ula a prey to ice and winds and fog. The people, too, have felt the influence of this discrimination of Nature. There is a line of demarcation between those who have been able to enjoy the benefits of the southern island, and those who have had to cope with the recurrent problems of the northland. I cannot help thinking of the change this shore must have been from their beloved and smiling Brittany to those first eager Frenchmen. The names on the map reveal their pathetic attempts to stifle their nostalgie
by christening the coves and harbours with the familiar titles of their homeland.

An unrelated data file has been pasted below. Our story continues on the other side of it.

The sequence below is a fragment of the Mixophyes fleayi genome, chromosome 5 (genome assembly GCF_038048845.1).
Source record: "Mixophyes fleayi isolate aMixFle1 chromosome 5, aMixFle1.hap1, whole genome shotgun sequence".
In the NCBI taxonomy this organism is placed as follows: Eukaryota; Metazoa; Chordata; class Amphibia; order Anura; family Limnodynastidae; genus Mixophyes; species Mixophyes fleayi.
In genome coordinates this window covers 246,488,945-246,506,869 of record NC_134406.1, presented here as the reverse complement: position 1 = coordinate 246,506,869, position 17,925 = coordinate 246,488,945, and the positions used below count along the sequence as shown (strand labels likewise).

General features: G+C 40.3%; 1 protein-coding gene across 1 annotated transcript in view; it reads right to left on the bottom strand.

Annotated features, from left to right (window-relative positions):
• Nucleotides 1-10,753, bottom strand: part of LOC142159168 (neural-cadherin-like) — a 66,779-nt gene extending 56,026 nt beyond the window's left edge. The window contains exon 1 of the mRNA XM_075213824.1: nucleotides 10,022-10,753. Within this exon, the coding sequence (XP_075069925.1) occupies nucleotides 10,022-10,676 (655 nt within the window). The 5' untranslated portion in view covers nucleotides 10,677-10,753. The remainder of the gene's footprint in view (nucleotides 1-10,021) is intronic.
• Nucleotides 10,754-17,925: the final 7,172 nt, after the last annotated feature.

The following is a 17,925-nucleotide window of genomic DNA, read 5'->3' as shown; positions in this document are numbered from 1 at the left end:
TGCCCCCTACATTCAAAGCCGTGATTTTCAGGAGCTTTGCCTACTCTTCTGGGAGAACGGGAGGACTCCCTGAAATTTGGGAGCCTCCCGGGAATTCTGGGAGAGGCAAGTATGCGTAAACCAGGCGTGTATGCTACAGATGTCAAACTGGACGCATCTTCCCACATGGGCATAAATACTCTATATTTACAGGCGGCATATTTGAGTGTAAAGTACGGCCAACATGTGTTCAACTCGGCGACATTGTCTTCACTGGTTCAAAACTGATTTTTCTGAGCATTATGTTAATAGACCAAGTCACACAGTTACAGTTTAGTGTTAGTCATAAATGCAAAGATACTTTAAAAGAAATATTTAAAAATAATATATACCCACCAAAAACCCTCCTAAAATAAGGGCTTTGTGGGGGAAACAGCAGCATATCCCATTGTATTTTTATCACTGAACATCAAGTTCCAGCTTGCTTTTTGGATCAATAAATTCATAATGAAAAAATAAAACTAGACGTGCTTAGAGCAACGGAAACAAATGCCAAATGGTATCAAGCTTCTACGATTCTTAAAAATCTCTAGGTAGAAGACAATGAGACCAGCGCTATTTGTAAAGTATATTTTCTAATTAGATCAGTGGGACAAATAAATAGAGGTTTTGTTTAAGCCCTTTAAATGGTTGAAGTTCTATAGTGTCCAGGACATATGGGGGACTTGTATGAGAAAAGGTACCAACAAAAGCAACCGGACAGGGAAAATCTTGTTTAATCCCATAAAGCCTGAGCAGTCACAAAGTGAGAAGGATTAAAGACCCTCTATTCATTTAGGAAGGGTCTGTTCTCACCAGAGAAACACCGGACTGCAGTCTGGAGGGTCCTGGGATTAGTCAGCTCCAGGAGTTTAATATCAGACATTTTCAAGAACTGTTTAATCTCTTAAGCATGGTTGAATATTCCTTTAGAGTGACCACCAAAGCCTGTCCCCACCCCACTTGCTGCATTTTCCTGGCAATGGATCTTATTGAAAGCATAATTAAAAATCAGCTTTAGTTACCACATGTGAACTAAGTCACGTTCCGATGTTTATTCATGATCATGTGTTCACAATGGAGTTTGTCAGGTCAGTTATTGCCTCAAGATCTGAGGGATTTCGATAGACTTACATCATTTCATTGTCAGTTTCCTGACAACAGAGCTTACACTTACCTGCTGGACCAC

I fear in my former letter I made some rather disparaging remarks about certain ocean liners, but I want to take them all back. Life is a series of comparisons and in retrospect the steamer on which I crossed seems a veritable floating palace. I offer it my humble apologies. Of one thing only I am certain--I shall never, never have the courage to face the return journey.
The time for the steamer to make